Check the weather

Night-time temperatures usually dip lower than daytime temps. Make sure there are enough layers both with clothes and with sleeping coverings. 

Plan for Restful Activities

We integrated downtime into our plans to make sure both the adults and J would feel well-rested after this trip.

We had no major expectations for what this trip would look like. Our goal was to rest and be outside. We can grow in this skill of being outdoors with kids and challenge ourselves in incremental ways. 

young woman holding an older baby looking at a shallow lake
J and I finding new nature to explore at the edge of our campsite! 

Hands-Free was Worth the Extra Weight

Linnea brought a lightweight portable seat for J that can attach to pretty much any table. That made it possible for him to have a safe, clean and contained place to sit that wasn’t someone’s arms.

This allowed meals to be much more restful for everyone. And it gave J a place to play when one of us couldn’t carry him or sit with him. 

Invite a friend

I love camping and love camping with my friends who have kids. I’m more than happy to help carry supplies or babies!

Do you want to camp with your kids but aren’t sure you can handle the tasks at camp or carry the gear? Invite a friend to join you!

It was so fun to create memories with J and to see him discover the outdoors! And having two adults made it much easier for us to spread out the extra weight of the supplies needed to camp with a baby.

One of us had J on our back and a smaller backpack on the front. The other carried a large backpack and the firewood.

(If you plan to cook over a lightweight stove with fuel, the wood wouldn’t be necessary. But we wanted a campfire that night!)

On short hikes, I was able to walk next to J in his carrier. I could entertain him, hand him water, snacks or toys, and pick up things he dropped. 

young mom with her baby at a campsite picnic table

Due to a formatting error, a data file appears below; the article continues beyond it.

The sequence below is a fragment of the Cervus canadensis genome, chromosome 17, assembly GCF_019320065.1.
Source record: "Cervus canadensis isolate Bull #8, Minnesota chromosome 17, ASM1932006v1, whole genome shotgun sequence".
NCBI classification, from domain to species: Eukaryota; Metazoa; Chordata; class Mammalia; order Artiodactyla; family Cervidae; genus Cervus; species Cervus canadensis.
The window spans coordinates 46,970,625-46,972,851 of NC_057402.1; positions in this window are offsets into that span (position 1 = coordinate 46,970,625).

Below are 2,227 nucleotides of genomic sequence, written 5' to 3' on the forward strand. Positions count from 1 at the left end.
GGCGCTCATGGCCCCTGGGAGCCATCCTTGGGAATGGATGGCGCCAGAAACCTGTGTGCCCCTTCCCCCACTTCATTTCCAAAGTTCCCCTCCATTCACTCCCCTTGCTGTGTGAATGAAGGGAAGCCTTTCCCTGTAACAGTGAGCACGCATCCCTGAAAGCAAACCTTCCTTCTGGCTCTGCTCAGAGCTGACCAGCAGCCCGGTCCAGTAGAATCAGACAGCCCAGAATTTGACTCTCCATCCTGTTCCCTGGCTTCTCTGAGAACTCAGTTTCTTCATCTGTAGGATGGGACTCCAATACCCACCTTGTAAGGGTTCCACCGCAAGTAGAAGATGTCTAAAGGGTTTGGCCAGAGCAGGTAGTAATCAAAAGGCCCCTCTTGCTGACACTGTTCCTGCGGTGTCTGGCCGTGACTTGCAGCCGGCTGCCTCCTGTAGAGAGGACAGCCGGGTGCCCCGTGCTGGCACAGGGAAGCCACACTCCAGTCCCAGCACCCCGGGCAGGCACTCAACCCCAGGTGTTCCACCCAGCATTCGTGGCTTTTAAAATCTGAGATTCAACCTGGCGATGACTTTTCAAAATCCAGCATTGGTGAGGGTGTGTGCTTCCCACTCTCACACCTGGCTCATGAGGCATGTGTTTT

It was so fun to see J explore nature and enjoy it!

Leave no Trace

Backpacking with a baby means additional waste—diapers and wipes. It’s relatively common for backpacking areas to have pack-in-pack-out policies.

We had considered this and made sure to bring an extra bag for trash. We made sure it was resealable to keep the smell to a minimum. 

getting ready to change baby's diaper, while he's laying on the ground
Diaper changes on the trail needed a little more strategy but were totally easy! 

Expect the Unexpected

Not everything will go as planned, and that’s okay.

Our camping trip was originally planned for two nights. But as the trip approached we needed to keep it to one night.

It was still worth getting out into nature, even though the itinerary was shortened!

Keep a flexible approach and the mindset that a change in plans is not failure. The opportunity for a new adventure is important in keeping the right perspective for a trip. 

Overall J had an amazing time and so did we!

I checked in with Linnea while writing this. These were the thoughts she had to share: “I was really anxious and worried about everything. I wish I would’ve had more confidence that it was going to go well—because it really did!” 

Science shows that spending time in nature is so good for people of all ages! Any time you can spend connecting to nature with your littles is good for you and for them!

Does this sound like something you want to do? I encourage you to start small, set a goal, invite a friend and go for it! 

campfire in the fire circle overlooking the lake at sunset
The view from our campsite. Worth it! 

Want to see more content on this topic? Let us know! We want to write about the topics that help our readers get outside!

All photos courtesy of Emilie O’Connor and Linnea Massoglia 

Emilie O'Connor